Clytie’s Recommended Entertainment Articles (May 24-30, 2019)

Greeting and salutations, my dearies! Here’s what I found this week…

On the 24th, Alan Sepinwall provided a primer of Deadwood for anyone that wants to get caught up before watching the movie, over at Rolling Stone:
“Deadwood: The Movie will debut on HBO on May 31st, nearly 13 years after the pay cable giant aired the unplanned series finale. That’s a very long time, particularly in Peak TV. You may have questions, whether you watched every episode back in the day or have experienced the show entirely through Richardson thumbs-up memes. So let’s trudge through the muddy thoroughfare to find answers!”

Ann Helen Petersen analyzed how Kate Hudson went from up-and-coming star to leggings maven for BuzzFeed on the 25th:
“Instead of allowing another company to exploit their image, these celebrities are doing it themselves. They’ve essentially taken out the middleman (and it was almost always a man) of the celebrity endorsement business and paved a profitable path forward as options in Hollywood became sparse. What’s so different about using your brand to prop up a forgettable rom-com that most people will watch on VOD, and using your brand to sell “wellness” and leggings? In truth, Hudson was always selling a vision of her life — the only change is that people are now paying her for its accoutrements. It’s a triumph, in a way. But it’s also an illustration of how few options are open to stars “of a certain age” in Hollywood — and what’s lost when you transform a celebrity brand into a retail one.”

Jackson McHenry of Vulture discussed how Michelle Williams mastered Gwen Verdon’s voice in Fosse/Verdon, on the 28th:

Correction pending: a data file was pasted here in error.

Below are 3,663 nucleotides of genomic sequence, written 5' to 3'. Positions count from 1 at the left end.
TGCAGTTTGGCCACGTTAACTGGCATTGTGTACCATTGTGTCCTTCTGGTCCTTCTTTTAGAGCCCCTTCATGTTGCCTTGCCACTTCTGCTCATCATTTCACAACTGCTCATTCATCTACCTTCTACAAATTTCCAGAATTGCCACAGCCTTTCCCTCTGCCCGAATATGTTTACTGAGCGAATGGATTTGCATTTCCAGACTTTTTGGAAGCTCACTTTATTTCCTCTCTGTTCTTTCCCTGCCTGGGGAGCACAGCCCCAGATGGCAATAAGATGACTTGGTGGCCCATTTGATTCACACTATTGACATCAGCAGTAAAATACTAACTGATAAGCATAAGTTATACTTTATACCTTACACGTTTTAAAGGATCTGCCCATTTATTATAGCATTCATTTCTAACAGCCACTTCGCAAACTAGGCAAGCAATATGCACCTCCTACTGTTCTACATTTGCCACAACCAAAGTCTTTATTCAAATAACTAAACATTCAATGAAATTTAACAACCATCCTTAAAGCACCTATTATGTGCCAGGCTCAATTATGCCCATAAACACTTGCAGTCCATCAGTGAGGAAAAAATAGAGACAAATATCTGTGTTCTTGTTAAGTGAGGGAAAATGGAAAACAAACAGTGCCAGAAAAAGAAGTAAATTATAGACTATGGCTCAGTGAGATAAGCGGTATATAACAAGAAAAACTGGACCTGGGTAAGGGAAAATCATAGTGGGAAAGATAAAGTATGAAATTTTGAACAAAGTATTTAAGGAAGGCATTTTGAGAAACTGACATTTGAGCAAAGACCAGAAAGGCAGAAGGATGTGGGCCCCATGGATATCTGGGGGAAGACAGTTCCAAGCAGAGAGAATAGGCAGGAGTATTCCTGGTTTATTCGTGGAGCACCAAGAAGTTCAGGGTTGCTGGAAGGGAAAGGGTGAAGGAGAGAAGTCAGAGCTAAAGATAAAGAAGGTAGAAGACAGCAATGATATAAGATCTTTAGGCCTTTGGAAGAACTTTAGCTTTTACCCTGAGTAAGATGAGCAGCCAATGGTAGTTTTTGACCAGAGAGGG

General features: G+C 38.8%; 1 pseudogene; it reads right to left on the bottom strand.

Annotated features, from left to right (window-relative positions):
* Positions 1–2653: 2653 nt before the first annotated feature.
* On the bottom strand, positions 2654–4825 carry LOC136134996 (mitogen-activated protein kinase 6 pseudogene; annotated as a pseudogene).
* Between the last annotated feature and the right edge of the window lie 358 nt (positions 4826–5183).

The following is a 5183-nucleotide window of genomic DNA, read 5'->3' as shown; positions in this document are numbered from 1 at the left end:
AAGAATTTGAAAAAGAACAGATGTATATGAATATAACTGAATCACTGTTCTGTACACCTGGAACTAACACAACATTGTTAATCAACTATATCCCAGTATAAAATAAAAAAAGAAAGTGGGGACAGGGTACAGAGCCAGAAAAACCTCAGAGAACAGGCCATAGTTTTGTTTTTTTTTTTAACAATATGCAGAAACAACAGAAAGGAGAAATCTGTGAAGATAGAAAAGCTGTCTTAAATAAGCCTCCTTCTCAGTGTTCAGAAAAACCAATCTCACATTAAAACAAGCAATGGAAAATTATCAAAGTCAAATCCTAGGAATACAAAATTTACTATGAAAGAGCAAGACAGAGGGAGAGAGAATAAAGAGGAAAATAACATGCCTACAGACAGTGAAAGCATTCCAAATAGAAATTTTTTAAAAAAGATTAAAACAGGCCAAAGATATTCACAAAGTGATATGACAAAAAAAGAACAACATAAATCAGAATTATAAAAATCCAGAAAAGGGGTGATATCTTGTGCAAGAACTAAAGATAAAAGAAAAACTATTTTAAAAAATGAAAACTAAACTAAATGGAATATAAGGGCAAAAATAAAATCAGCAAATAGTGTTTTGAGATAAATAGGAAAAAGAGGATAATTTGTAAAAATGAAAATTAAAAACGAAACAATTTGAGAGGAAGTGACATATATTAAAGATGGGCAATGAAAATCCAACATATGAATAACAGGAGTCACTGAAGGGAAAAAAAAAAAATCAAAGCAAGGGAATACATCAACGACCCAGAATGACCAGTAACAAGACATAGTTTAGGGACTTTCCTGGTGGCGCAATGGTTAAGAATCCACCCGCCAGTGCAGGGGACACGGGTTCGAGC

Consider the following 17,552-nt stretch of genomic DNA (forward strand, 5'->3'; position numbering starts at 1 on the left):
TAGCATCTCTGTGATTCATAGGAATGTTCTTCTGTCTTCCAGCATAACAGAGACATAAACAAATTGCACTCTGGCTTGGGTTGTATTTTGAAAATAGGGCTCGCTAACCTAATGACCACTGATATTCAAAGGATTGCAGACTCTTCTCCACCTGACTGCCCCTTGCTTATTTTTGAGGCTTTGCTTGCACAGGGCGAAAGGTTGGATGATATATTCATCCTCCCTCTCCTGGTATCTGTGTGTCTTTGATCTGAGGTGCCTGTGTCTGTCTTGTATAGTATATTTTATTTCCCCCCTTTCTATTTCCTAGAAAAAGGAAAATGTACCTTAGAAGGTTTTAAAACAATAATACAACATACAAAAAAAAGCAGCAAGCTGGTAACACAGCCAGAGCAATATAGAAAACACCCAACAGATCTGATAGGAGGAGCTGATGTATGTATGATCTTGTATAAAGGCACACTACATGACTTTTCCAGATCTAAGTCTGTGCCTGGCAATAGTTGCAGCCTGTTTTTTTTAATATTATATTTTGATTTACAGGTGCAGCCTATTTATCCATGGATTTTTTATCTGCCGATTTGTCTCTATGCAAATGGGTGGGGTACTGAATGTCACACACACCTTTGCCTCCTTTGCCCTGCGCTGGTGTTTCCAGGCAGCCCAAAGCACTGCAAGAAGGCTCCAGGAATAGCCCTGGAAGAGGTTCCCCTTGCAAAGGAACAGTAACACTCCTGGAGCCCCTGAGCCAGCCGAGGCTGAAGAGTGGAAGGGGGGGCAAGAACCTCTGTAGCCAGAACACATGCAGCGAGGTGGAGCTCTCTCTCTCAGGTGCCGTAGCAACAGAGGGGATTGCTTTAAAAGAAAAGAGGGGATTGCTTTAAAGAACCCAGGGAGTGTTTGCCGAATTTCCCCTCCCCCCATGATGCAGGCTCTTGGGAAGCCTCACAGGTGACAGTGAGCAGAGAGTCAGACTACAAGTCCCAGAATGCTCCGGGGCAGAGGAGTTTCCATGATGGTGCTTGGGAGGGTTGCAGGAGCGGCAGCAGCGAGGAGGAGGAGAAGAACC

“Each week on Fosse/Verdon, Michelle Williams is giving one of the most fascinating vocal performances on TV. As Gwen Verdon, she adopts a theatrical, mid-century, pseudo mid-Atlantic lilt, full of flourishes and misplaced stresses that vary in strength and timbre as the FX miniseries hopscotches around Verdon and Bob Fosse’s creative and romantic history. In the show’s penultimate episode, a showcase for Williams set around the premiere of Chicago, she also had to pretend to lose her voice. The real Verdon struggled to perform the musical’s songs, eventually dropped out of the show, and went through vocal surgery after infamously swallowing confetti during a performance. While she had a dialect coach, Williams figured out how to play Verdon’s vocal disintegration on her own.”

On the 30th, Kate Erbland talked about how much male critics outnumber female ones at IndieWire:
“Male film critics are still dominating the industry, a new study finds. Now in its second decade, the “Thumbs Down” study is the most comprehensive and longest-running study of women’s representation and impact as film reviewers available. The latest incarnation of the study finds that men comprise 66% and women 34% of film reviewers working for print, broadcast, and online outlets in the U.S. Last year, women made up 32% of reviewers, a slight uptick of note in a changing culture.”

Finally, because one can never have enough Deadwood articles, here’s one that The Ringer published on the 30th by Rob Harvilla:
“We proud members of the Deadwood hive—we patrons of the Gem Saloon, we Hoopleheads, we [multiple expletives deleted]—each have our own most cherished character, cherished scene, cherished soliloquy, cherished expletive. Me, I fire up HBO Go once a month or so to watch Seth Bullock unwittingly interrupt his business partner having sex in their hardware store. It is far too minor an incident to ever make a janky YouTube highlight reel. By design, most of the show’s best moments are.”